Rocker/Reverse Camber: Rocker from contact point at the tip all the way to contact point at the tail
Flat: As it sounds – completely flat from contact point to contact point
Hybrid Camber: Camber underfoot (between the bindings) and rocker between the bindings and the tip and tail (camber and rocker sections can start and finish in different places but this is the general meaning)
Hybrid Rocker: Rocker Underfoot (between bindings) and camber between the bindings and the contact points at the tip and tail (plus variations).
Flat to Rocker: Like the Hybrid camber except with a flat profile between the feet.
>>Click here for more about the different camber types and what camber profile is best for you
For a comprehensive guide to tricks definition check out our Snowboard Tricks Definitions post.
More to Come
As I’ve mentioned this is a work in progress and will be added to over time. If there’s anything you’d particularly like to see explained here please mention it in the comments below. Similarly, if you have any questions about any of the terms mentioned above please leave a comment below and I will reply as soon as possible.
Could you define manuals, lips and side hits?
Manuals are also known as tail presses and nose presses. It’s a term borrowed from skateboarding – see more here
How to best describe a lip? It’s the part of a jump that ramps upwards. So you can have a steeper lip that ramps upwards more aggressively or a more moderate lip which is flatter and doesn’t give as much of an upward kick off the jump – gives a flatter trajectory. Usually smaller or more beginner jumps have a flatter lip.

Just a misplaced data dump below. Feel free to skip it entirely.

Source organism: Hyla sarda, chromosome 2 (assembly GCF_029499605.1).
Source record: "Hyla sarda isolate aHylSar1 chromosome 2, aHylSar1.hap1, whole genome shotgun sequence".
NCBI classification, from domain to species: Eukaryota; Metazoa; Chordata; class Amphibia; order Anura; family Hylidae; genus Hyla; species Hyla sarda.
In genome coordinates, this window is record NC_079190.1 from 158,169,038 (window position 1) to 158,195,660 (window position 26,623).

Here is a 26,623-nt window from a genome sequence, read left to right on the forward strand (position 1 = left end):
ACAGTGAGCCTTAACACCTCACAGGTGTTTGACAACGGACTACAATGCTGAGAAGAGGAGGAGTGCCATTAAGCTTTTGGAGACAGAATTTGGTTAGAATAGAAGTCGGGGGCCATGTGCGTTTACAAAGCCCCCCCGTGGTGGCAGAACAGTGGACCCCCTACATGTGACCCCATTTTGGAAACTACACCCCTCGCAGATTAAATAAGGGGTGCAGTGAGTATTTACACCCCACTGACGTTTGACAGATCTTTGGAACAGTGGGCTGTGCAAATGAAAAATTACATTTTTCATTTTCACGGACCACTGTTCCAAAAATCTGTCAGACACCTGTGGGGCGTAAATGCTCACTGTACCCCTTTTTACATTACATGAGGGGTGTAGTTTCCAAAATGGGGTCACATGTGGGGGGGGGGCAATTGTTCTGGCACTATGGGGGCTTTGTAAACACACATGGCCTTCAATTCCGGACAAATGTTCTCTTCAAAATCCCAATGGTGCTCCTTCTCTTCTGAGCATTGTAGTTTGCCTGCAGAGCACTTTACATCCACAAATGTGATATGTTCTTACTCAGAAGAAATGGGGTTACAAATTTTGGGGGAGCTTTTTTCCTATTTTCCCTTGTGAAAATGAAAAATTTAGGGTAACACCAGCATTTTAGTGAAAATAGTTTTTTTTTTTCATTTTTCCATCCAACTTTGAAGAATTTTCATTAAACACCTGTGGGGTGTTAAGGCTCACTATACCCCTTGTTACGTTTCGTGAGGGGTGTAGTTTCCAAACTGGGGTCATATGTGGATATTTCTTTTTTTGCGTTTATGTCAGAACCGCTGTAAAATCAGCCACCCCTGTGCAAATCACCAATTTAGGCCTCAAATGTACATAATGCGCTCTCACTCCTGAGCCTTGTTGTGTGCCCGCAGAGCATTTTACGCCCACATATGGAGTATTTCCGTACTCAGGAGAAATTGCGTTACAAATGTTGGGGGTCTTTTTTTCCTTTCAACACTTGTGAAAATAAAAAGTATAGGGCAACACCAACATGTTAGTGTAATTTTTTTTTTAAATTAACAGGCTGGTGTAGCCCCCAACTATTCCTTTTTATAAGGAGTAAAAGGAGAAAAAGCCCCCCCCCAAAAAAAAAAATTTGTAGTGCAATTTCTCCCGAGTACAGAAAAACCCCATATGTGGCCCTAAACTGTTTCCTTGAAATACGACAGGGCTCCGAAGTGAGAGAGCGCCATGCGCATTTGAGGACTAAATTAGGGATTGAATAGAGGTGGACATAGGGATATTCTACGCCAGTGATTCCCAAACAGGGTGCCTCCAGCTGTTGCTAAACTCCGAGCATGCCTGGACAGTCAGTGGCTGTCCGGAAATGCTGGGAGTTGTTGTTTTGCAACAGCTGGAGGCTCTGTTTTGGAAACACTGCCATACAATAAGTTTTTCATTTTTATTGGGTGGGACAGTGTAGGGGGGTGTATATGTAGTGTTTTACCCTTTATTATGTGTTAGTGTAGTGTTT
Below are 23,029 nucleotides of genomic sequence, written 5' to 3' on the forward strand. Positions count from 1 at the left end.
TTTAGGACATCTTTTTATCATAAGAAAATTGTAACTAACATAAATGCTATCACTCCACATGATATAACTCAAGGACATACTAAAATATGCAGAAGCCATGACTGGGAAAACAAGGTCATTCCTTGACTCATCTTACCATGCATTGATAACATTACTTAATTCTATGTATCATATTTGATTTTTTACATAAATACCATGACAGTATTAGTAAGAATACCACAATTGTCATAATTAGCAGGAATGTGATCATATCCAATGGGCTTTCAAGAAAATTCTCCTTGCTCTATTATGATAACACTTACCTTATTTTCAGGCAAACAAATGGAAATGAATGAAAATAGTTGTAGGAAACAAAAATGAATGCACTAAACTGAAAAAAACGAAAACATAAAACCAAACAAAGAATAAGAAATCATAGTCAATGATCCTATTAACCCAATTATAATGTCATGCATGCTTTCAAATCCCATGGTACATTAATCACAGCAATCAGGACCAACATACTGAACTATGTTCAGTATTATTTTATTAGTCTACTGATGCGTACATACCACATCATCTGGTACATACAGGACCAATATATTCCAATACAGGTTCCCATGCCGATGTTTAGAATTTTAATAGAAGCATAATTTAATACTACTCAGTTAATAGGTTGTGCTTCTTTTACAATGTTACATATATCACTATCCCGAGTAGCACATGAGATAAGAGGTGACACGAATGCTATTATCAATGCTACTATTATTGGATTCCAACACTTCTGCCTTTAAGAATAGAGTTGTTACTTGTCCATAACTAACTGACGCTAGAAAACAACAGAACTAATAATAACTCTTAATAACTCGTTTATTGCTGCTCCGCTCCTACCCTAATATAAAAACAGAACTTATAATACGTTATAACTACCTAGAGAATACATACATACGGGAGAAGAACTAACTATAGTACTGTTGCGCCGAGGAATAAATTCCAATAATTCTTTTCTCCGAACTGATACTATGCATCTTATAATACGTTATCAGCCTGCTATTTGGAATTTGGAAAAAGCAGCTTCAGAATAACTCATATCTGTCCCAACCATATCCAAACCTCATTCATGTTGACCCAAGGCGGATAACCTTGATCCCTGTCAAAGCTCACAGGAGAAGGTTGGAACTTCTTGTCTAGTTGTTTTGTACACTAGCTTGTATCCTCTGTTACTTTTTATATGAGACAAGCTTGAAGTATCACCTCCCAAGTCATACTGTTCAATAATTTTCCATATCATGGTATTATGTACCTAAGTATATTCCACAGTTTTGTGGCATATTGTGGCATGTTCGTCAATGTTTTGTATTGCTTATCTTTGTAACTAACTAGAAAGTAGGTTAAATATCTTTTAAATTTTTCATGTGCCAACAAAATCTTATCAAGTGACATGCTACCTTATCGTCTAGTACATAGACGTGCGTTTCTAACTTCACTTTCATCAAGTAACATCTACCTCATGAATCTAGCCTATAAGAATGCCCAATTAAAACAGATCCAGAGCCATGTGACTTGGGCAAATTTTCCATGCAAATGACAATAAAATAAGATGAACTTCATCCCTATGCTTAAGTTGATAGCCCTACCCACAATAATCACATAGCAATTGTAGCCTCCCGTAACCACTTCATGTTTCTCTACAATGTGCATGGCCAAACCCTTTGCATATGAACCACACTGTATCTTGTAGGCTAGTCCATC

Side hits are basically natural jumps or bumps that are formed on the side of groomers. Sometimes jumps in the trees can be referred to as side hits – and sometimes as natural hits or natural jumps. But yeah pretty much anything that you use to jump off that’s not in a park or purposefully created to use as a jump.
Hope those make sense
Got it. I figured that’s what they meant but have never actually looked up the real definitions. Thanks!
Fannetta Lim says
Great article. I don’t snowboard. It seems scary but after reading your article, I’ve a whole new concept on that!
Hey Fannetta – it’s not really that scary once you get going!
This page is coming along well, i like the exaggerated illustrations. I would like to see more of that to illustrate the angles in the stances. It’s hard to visualize 18 degrees vs 3 degrees.
Hey John. Thanks for the comments and for the suggestion. I will def add that in.
UPDATE: Have added those in now. Check it out above.
I once learned how to board almost ten years ago and I unfortunately haven’t been back since. But this is fueled a desire to go again, so I remember how I ride. Thanks for the post!
Hey Sarah – no worries. You should definitely get back on the board!
David Snodgrass says
learned a lot about snowboarding today
Hey David – thanks for the comment – glad to educate!